Her prize-winning essay, on Israel’s semi-socialist health-care system, won Dana Schey, 20, of Plantation, Florida, just outside Miami, a trip to Israel and a semester at the University of Haifa. She took the opportunity to become re-acquainted with the country she had left at the age of eight.
“I never looked at Israel the way I see it now,” she said toward the conclusion of her month’s stay at the University. “I probably wouldn’t have gone to see half the sites if I lived here. I came [to Haifa] thinking it was a just a trip. My time here has changed my view about living here [in Israel].”
Dana’s demanding program at the University of Miami Medical School, where she was about to enter the third year of a six-year course of study, caused her to forgo the semester in Haifa. Instead, she came this past summer on a special month-long course offered by Haifa’s Overseas Students Unit. The course, which accepted fewer than a dozen foreign students and was separate from the summer Ulpan, focused on the history of Israel from pre-World War I to the present time, “Israel on the Eve of the Millennium.”
The essay contest that the young medical student won had been sponsored by the Israeli consulate in Miami in connection with the country’s jubilee year celebrations.
It was an eye-opening intellectual experience for Dana, who was embarrassed to say that she had never heard of the University of Haifa before, despite having been born in Herzliya. She still has grandparents in Petah Tikva, whom she last visited five years ago.
Her fluency in Hebrew, she admits, helped her form more connections with Israelis during the short time-span of the program here than did the other students in the course. Hebrew, in fact, remains the dominant language of her parents’ household. She has an older brother and two younger sisters, but the latter prefer to talk in English.
She wished the special course here had been longer, even if she worked hard. Judging from this experience, she remarked, “The studies here [at the University of Haifa] seem harder than in America.”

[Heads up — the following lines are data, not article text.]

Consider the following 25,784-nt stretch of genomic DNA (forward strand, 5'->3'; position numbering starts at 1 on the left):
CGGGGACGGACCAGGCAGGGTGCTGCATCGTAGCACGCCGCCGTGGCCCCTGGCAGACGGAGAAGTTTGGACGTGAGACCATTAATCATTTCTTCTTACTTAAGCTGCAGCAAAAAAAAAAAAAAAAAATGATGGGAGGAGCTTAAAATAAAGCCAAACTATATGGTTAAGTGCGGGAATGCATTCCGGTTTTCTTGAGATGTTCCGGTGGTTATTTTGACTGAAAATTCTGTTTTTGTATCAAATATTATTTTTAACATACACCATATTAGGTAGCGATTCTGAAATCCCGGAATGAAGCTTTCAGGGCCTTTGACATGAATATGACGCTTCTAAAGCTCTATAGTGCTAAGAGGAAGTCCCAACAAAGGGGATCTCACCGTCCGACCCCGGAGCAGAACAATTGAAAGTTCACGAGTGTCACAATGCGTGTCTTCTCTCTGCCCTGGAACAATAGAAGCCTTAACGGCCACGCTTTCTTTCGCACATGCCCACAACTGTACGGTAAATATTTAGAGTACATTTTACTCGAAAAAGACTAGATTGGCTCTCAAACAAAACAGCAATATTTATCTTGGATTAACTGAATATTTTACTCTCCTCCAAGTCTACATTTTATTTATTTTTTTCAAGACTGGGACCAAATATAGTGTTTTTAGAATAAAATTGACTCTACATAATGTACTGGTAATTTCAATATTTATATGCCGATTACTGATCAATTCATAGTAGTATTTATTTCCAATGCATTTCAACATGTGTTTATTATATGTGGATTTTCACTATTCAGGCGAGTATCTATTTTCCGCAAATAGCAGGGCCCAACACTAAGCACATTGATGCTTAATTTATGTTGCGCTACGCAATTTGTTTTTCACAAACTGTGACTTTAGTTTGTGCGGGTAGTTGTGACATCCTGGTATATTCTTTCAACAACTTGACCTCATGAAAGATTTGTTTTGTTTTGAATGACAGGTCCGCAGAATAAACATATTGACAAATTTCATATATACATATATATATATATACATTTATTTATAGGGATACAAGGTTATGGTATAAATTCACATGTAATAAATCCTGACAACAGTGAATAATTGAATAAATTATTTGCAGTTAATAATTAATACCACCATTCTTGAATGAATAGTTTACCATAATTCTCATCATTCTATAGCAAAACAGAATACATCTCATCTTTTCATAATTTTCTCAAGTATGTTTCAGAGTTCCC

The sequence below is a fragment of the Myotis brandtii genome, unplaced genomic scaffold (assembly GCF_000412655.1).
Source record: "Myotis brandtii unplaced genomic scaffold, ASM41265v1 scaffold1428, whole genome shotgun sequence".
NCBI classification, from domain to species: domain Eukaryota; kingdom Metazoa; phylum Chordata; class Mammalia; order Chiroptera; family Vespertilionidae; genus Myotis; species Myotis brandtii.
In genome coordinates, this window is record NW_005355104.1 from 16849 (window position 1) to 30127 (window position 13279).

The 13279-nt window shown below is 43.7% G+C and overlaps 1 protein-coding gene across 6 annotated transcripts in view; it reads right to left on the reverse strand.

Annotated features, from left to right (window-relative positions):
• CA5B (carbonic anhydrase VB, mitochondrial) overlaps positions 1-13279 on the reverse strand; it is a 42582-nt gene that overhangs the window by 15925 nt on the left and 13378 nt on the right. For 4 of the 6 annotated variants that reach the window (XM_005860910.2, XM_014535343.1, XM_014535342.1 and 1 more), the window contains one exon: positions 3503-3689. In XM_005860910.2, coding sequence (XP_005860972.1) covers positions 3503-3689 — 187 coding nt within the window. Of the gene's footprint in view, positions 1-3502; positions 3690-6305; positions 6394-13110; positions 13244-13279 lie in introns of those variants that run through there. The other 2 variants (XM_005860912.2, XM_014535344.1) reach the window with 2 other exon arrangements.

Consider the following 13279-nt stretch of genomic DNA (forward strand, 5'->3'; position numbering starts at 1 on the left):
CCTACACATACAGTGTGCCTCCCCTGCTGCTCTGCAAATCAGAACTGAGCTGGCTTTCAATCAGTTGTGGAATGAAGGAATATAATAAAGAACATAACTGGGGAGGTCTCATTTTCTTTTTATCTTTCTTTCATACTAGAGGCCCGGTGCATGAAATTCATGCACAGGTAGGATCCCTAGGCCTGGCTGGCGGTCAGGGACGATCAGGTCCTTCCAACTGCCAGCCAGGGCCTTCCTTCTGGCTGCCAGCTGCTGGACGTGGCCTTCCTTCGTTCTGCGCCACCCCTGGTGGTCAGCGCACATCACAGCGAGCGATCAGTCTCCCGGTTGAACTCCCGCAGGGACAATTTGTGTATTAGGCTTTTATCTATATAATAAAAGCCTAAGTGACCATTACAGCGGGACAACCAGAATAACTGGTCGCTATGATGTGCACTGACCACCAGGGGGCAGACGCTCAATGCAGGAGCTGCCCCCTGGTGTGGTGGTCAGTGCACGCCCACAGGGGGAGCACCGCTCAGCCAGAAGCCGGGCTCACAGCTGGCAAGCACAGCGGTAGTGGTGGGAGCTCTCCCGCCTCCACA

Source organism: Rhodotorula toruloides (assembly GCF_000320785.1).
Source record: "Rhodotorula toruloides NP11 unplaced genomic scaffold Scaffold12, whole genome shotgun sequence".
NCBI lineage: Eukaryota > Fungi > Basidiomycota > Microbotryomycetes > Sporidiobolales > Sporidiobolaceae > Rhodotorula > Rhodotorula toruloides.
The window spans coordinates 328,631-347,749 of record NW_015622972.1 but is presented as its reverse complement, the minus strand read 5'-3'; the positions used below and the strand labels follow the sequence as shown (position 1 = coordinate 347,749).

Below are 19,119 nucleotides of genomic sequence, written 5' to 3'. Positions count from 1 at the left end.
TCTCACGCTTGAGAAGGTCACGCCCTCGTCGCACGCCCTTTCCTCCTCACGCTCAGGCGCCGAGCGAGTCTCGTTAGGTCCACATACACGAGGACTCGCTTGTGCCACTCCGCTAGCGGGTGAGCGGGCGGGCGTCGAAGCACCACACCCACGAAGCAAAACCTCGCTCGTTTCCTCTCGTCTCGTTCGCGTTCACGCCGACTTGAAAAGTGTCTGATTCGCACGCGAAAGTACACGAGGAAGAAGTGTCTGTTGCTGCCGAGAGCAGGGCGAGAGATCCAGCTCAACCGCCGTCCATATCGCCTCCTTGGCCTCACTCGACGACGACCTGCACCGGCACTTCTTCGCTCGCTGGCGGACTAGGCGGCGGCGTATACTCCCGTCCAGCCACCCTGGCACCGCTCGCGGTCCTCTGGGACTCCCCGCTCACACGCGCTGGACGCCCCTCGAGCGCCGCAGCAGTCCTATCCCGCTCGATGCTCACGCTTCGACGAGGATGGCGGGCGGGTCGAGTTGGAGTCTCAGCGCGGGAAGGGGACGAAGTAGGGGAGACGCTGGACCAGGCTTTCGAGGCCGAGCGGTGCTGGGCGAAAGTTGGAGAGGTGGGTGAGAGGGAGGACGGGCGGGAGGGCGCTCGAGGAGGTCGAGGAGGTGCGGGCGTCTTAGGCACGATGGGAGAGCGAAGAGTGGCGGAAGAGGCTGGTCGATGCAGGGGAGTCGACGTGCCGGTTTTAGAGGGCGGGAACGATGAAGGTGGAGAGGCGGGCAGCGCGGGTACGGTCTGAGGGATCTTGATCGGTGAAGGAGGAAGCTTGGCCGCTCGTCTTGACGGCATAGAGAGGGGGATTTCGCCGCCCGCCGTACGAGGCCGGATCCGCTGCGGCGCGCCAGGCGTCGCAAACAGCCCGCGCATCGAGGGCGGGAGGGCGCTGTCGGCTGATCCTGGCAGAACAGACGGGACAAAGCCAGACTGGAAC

The intensive month’s program was equal to a 6-credit college course, but Dana had to take it as an audit because it involved no medical or science subjects.
Although Dana was not completely sure at first that she wanted to be a physician or even study medicine, “you can’t turn down this type of program,” she said about her acceptance two years ago to the Miami University Medical School. The Miami course of study is like the Israeli system, she explained, in that it leads right to the M.D. degree without having first to obtain a Bachelor’s degree. For that reason, it’s considered prestigious.
While in high school, the future medical student had done internships at an institute of message therapy and rotations in a hospital. She also wrote a paper for the Westinghouse Science Fair (“but I didn’t win”) and was the founder and first president of the BBYO chapter in Plantation, Florida.
It was the volunteer hospital experience that led her to apply for the Miami program in the first place. In Israel, she said, one has to be a third-year medical student before being allowed into a hospital other than as a patient or visitor. “That is a shame because you don’t get a chance to learn about the field beforehand and see whether you’ll like it.” Right now, with all doubts gone, she is thinking of an eventual specialty in heart surgery—and, in part because of her experience at the University of Haifa, of one day returning to Israel for good.